Her home clings to the mountain side. She can’t walk outside it without being winded. The steep path that runs along her home leads to a world she used to know.
She had been a nursing student until she developed TB. She was in her 20’s, but she had a bad case. TB ate away much of her lungs. She kept working thinking she needed to tough it out; most of her lung function was permanently lost before she was treated for TB.
When she was hospitalized, she had one wish. She wanted to be home with her baby son. Her oxygen machine now keeps her tethered to his side in her home. Her cord, with many extensions, let’s her walk freely, but only so far. Her son now leaves her side and runs up the steep paths she cannot. He will be going to school next year.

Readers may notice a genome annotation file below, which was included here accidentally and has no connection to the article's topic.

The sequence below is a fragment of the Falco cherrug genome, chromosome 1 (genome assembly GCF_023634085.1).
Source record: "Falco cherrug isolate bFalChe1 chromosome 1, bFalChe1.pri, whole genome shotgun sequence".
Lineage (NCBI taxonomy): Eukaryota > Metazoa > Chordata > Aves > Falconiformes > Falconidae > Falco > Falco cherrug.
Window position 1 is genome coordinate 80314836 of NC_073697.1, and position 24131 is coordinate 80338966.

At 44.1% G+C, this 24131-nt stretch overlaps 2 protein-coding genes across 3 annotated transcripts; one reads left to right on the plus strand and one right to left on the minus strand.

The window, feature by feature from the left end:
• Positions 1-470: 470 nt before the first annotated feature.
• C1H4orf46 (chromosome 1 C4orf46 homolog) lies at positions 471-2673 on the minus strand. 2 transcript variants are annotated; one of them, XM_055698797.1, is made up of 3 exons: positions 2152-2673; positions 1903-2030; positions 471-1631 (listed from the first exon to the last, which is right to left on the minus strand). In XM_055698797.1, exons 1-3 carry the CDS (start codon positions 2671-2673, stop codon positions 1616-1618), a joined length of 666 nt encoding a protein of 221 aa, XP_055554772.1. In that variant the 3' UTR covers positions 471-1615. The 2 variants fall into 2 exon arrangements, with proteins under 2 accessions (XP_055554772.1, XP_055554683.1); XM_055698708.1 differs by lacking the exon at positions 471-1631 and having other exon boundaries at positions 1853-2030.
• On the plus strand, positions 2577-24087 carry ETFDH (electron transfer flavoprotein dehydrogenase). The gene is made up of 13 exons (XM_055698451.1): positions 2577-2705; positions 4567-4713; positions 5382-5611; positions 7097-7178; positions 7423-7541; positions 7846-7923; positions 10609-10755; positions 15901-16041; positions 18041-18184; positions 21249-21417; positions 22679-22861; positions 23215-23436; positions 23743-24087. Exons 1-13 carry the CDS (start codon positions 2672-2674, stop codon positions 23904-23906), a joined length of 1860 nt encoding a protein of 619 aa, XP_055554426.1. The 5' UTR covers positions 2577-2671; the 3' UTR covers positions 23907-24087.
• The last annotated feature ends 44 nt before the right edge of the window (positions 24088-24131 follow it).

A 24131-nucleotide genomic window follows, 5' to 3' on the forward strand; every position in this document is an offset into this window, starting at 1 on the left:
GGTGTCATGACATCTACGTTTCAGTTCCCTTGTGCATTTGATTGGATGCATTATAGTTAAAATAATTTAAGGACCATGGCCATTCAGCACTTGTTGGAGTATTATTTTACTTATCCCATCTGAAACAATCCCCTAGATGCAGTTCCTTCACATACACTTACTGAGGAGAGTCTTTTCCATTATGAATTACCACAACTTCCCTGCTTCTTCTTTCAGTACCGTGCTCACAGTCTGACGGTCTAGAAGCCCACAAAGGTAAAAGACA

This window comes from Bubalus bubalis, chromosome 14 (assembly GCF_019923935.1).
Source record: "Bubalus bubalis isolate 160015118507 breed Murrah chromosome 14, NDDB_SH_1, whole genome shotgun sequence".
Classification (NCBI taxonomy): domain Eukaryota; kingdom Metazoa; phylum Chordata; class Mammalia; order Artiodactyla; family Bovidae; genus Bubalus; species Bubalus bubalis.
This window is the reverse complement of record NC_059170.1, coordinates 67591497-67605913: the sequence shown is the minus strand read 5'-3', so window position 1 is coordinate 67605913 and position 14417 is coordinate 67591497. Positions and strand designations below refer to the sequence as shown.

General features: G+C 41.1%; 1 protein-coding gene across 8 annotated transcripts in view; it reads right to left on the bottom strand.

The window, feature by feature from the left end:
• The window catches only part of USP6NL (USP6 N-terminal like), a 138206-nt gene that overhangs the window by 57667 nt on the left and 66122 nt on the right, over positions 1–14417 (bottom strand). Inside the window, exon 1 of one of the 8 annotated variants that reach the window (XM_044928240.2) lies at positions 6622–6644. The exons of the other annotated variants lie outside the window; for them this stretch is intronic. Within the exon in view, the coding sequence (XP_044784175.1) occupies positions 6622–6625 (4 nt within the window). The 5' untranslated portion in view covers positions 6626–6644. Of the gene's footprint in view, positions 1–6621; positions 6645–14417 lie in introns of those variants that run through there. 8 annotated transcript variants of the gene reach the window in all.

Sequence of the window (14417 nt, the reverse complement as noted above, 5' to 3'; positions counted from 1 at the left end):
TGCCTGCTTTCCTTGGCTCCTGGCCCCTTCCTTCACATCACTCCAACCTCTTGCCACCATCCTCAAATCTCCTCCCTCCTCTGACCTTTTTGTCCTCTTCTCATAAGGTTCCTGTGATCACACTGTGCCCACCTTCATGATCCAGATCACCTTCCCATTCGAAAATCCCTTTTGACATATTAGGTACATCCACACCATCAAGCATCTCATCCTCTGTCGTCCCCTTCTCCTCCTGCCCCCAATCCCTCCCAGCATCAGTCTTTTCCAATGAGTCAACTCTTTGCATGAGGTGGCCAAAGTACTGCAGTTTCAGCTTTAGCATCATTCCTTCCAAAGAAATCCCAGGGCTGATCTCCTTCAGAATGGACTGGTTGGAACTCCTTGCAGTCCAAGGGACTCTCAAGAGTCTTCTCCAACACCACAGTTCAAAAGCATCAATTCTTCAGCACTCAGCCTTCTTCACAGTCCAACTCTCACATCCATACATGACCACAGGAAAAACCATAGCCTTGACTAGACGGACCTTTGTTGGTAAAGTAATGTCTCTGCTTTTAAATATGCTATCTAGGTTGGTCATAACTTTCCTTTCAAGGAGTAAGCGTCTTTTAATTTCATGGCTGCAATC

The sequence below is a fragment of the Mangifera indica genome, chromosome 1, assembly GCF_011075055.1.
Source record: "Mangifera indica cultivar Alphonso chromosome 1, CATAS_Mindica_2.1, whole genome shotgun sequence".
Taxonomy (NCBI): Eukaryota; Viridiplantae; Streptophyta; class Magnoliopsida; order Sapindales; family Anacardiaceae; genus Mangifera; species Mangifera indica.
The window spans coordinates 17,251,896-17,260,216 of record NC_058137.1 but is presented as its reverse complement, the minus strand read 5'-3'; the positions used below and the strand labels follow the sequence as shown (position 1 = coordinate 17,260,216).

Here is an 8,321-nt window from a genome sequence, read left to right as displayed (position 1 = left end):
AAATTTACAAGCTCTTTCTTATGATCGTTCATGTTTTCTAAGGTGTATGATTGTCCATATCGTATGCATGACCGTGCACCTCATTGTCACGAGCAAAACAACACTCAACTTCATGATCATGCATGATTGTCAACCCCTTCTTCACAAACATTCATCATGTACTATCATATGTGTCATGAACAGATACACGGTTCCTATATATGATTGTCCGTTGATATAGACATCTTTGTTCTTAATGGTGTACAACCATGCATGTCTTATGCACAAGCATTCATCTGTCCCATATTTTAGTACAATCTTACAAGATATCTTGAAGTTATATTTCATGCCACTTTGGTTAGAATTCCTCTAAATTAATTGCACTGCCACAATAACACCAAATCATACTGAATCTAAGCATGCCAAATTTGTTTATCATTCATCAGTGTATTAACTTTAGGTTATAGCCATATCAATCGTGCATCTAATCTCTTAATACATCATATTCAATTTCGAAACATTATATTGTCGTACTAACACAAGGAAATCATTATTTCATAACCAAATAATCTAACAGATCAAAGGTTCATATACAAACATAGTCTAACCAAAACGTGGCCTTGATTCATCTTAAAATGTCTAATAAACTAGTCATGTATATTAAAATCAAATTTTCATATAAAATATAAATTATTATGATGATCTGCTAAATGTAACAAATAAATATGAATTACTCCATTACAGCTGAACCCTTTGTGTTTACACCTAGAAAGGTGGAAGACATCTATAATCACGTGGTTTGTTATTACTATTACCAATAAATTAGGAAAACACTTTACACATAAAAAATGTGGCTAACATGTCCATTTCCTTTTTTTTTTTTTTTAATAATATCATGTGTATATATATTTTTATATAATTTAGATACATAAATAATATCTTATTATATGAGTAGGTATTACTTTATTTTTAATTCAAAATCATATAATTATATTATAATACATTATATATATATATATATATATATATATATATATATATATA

She sells toys at Christmas from her doorway. Toys sold by parents who couldn’t afford the gifts they were given, bought by parents who could. She knows in some ways she is fortunate. With her family and her neighbors, she can still look after her son.
She relies on those who make sure she has oxygen and those who make sure no illness overwhelms her fragile lungs. They make sure her oxygen machine works and that her electricity for her machine works. They make sure she has the medications and food she needs.
They also laugh with her. She never lost her wry humor.